Countrywide Financial Corp.'s ex-president and at least nine other former executives of the giant mortgage lender are starting a company that will initially focus on buying home loans on behalf of private investors.
Stanford Kurland, who left Calabasas-based Countrywide in 2006, is leading the management team of Private National Mortgage Acceptance Co., or PennyMac, according to the company's website.
It plans to buy loans "from financial institutions seeking to reduce their mortgage exposures" in response to "the dislocations in the U.S. mortgage market."
PennyMac, also based in Calabasas, would join more than 70 funds, including ones run by Blackstone Group, Pacific Investment Management Co. and Goldman Sachs Group Inc., that have been created to snap up mortgage assets at cheap prices in the wake of the sharp drop in U.S. home prices.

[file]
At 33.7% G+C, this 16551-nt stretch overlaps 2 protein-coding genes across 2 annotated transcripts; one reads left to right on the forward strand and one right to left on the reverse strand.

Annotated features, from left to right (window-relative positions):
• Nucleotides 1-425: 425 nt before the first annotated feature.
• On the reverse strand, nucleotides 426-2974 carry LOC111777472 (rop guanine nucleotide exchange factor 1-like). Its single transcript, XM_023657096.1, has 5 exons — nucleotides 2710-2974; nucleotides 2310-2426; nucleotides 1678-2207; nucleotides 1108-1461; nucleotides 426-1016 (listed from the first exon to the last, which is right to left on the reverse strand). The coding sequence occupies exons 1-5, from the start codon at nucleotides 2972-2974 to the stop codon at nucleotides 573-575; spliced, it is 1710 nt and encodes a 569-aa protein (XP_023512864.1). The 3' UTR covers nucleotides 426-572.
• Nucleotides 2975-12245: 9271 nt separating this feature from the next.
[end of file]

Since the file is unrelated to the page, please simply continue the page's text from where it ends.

"The motivating factors vary, but there's certainly a number of sellers out there being forced to liquidate assets and loan portfolios at attractive prices," Evan Gentry, head of G8 Capital, said Thursday.
Formed last year with money from private investors, Ladera Ranch-based G8 has bought about $50 million of mortgages from home-loan companies, banks and securities firms, typically for 20% to 50% less than what borrowers owe, he said.
Kurland, 55, is PennyMac's chairman and chief executive. He joined Countrywide in 1979 and before leaving was heir apparent to CEO Angelo Mozilo, Mozilo has said.
Kurland confirmed Thursday that PennyMac had been formed but declined to comment.
In an October 2006 interview, Mozilo dismissed speculation that his former deputy had left Countrywide a month earlier because Kurland thought the lender faced tough times. Kurland wanted the CEO post on terms the board couldn't accept, Mozilo said.